For what it’s worth, I only knew who Selena Gomez was because of the fact she was the most famous bit of casting news and her faux-dangerous performance outs her as not as brave as the casting might led you to believe. She plays the films most clumsily written character, whose name (“Faith”) is a heavy-handed nod to her religiosity, which is never played out very well. In fact, Gomez seems to be the token checkbook that got this film made and nothing more. She’s barely in it and has little to do but be the world’s worst sense of conscience. However, this point or idea of what these girls and their actions represent to Korine is going to be lost on a large cross section of teens and young adults seeing this film who will be the opposite of offended; they’ll be ready to emulate what they just saw.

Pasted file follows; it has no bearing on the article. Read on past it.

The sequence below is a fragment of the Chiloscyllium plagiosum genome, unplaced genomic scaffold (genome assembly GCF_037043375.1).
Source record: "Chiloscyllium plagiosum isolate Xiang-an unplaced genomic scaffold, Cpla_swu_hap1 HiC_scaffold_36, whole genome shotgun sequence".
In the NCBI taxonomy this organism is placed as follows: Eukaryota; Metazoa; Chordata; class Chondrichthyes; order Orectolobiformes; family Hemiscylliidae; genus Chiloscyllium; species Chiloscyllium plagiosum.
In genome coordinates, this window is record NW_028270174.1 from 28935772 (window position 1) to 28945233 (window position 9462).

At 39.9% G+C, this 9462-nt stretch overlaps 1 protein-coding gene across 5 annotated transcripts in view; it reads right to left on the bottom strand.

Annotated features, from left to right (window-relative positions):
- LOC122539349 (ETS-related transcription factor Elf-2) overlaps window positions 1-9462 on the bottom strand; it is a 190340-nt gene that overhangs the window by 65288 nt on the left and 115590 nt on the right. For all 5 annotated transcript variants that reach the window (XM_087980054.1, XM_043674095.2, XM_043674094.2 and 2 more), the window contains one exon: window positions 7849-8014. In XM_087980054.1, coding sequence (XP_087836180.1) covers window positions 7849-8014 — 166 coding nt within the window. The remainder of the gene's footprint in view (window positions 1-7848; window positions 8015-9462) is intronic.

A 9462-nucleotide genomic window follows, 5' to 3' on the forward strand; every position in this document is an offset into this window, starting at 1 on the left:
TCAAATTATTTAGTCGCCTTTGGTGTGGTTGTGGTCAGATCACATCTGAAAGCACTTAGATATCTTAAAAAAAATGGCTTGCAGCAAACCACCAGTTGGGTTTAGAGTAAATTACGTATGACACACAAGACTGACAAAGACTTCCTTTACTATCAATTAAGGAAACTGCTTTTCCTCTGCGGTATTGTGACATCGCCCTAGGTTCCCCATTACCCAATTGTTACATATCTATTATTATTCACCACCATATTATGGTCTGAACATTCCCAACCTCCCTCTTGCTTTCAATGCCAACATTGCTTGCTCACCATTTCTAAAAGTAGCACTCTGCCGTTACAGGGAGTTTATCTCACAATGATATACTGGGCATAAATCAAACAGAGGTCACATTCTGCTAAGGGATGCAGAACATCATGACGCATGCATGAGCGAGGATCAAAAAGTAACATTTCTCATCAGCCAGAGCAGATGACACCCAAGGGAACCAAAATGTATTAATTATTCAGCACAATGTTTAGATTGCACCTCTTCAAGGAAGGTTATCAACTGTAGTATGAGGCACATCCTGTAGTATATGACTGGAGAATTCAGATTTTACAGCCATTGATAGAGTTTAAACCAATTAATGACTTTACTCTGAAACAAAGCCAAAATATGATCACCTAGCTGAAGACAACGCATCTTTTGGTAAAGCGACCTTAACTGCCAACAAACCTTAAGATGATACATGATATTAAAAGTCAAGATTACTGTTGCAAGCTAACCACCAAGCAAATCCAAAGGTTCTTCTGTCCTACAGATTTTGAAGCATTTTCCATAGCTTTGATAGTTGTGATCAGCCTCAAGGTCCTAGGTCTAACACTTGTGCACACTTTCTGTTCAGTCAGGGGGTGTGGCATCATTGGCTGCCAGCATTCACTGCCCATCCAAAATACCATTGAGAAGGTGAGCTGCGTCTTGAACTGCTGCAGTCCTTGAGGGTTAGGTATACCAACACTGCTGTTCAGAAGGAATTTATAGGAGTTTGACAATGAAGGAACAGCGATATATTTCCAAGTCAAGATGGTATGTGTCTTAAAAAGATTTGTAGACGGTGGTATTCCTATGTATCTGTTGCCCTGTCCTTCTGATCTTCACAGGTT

Since I work day in and day out with youth ages 9-18, male and female, I have a very clear insight into what motivates “KIDS THESE DAYS.” The answer is: artifice, materialism and money. Yes, that’s a broad statement and yes, I don’t mean “your kid,” (who would ever assert that your precious child could be lacking in anything?) I’m talking in a broad sense and particularly when it comes to youth with little money or opportunity. While we’re constantly told there’s millions of kids working harder than ever to pass school and go to college, that’s simply not true. Many are looking to emulate success stories in the media and sports world and are unwilling to do any of the work. Yes, there are kids who want to better their situation but those kids stand out because they go against the norm in society. Most kids are unmotivated and want to get rich, get laid and own tons of crap they have no use for.